The first episode, The Garden of Storms, is a perfect encapsulation of that approach: it starts off as a rather traditional slice of sci-fi satire, borrowing its premise from Logan’s Run – but it veers off that path very quickly by having the Doctor confronted with his usual methods being inefficient in challenging a regime that isn’t a tyranny, but something willfully desired by the population (following an interesting trend present in Five’s TV era, which often emphasized his powerlessness). It asks a really interesting question: isn’t the Doctor, arriving fast and toppling tyrants, ultimately kind of more of a show-off than a real force of good? Isn’t his brand of progressivism more about aesthetics than actual progress, especially compared to Abby and Zara’s handling of things: a long, dull process of integrating themselves into a culture and changing it from the inside – the slow grind that echoes real-life activism, good without flashy rewards and results. Those are some pretty cutting questions to address in a size of expanded universe Doctor Who! And yet Guerrier manages it effortlessly – there’s just tons of memorable, quality material here – macabre poetry in a forest filled with the remains of the dead, some great jokes (the bit about cutting the lines is delicious) and beautifully pointed character moments – Leela especially is extremely well-served by the set, which feels like it respects her and affords her a weight and wisdom unburdened by any “noble savage” tropes.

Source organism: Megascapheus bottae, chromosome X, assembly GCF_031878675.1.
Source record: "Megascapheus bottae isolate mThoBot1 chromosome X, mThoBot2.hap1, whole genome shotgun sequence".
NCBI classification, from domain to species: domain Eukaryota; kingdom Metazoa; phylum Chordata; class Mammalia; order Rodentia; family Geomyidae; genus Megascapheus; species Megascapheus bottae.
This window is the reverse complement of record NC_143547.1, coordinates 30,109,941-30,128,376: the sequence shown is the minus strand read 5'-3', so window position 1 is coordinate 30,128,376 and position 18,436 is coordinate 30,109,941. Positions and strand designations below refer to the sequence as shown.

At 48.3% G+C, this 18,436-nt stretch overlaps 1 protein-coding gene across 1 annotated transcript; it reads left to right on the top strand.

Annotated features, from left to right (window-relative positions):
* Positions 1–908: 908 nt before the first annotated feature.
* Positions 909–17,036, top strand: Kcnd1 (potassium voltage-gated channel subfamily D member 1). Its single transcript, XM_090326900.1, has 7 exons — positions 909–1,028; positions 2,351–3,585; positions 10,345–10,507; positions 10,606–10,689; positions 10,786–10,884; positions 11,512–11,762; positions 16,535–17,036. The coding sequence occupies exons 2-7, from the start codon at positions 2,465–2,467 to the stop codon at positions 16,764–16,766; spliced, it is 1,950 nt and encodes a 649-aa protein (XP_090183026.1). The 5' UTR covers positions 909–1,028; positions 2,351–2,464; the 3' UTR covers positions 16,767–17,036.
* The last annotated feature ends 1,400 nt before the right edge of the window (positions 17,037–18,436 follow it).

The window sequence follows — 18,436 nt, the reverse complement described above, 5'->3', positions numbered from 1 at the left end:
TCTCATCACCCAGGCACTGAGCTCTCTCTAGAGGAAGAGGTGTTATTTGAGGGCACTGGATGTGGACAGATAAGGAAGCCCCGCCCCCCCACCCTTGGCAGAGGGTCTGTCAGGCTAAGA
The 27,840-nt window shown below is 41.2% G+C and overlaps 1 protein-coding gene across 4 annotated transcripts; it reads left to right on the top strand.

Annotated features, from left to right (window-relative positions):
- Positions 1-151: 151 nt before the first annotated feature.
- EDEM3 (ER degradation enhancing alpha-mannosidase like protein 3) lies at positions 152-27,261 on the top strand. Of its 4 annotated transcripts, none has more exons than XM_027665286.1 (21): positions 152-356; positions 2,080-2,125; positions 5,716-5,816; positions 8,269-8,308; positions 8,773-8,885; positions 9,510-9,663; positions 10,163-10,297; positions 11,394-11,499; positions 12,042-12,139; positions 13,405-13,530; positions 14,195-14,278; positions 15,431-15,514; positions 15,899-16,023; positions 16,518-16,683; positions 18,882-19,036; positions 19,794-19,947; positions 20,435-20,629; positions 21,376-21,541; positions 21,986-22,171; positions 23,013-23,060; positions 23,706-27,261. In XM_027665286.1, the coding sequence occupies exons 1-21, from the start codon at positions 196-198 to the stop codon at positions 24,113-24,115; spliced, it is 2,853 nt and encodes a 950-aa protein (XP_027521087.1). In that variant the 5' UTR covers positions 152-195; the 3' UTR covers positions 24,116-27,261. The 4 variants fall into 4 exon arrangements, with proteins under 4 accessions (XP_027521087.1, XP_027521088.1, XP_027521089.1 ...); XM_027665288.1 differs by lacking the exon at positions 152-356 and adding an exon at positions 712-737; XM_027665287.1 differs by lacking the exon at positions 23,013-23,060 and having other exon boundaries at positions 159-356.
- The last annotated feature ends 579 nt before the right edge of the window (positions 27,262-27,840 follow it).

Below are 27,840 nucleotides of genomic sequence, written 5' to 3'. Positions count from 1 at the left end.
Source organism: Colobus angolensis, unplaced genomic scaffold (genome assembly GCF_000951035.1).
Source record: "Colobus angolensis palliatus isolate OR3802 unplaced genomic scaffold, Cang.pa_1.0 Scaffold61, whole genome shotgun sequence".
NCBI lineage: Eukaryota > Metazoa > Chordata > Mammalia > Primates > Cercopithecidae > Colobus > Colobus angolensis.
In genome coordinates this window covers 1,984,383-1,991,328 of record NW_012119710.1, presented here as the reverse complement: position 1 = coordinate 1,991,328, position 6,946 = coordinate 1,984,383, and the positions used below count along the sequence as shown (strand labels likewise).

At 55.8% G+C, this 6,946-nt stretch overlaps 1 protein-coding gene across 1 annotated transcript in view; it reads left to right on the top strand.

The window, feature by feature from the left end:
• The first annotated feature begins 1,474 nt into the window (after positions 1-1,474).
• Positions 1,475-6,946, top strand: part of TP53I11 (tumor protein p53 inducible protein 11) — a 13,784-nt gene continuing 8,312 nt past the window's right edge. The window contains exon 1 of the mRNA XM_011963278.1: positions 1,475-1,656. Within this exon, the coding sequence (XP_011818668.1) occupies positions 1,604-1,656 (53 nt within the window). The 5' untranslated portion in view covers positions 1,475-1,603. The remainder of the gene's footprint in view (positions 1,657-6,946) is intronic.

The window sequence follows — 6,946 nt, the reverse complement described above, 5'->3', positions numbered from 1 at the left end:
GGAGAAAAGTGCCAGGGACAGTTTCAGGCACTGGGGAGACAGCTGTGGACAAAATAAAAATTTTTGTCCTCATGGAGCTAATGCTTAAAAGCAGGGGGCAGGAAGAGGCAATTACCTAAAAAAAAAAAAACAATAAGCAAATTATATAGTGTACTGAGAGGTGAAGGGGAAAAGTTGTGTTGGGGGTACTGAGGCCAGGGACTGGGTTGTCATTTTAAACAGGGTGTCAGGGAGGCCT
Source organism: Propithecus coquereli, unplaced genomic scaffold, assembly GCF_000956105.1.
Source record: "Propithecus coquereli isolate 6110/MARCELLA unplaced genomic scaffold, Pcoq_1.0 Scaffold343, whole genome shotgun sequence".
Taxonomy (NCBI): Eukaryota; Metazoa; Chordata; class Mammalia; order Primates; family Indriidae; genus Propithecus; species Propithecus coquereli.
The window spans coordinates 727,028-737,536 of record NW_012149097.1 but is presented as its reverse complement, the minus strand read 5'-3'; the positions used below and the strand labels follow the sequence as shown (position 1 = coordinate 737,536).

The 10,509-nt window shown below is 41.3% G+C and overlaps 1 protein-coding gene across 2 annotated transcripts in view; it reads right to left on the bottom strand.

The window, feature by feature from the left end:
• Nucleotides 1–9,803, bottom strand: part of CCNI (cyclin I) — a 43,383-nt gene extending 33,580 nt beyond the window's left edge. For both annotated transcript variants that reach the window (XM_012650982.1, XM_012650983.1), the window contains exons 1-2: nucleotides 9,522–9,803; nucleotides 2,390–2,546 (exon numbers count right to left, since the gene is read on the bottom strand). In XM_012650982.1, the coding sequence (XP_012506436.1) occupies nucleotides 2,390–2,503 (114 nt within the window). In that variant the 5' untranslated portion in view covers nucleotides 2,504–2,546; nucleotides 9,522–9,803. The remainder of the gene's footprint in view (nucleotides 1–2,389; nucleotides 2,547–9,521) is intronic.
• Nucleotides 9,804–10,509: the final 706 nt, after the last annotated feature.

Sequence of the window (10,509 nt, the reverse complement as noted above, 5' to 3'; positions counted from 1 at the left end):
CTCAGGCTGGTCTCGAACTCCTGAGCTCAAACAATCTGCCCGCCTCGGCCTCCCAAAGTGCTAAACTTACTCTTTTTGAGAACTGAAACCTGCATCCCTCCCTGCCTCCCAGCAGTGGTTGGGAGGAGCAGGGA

And yet the second story, The Moonrakers, is even better. Explaining exactly why would require spoiling some of the cleverest structural twists that Big Finish has pulled in years, so I won’t, but trust me, this is the good stuff. It creates a fascinating world, exploring these human free states on the moon, complete with giant burrowing worm-like transports; and then throws a bunch of pacifist Sontarans into the mix. It’s maybe the best Sontaran story ever written, in a lot of ways – connecting deeply with the original thematic complexities Holmes wrote into The Time Warrior, and giving them a real sense of three-dimensional identity, as a complex civilisation with its own agency and goals. Sontarans talking about the virtue of art is a wondrous treat for the ears, it really is – and it’s of course in the service of a fascinating morality play about cultures clashing, and how the Doctor can try and negotiate such a situation. It’s a truly masterful script, one of Guerrier’s best in a long career filled with fascinating experiments.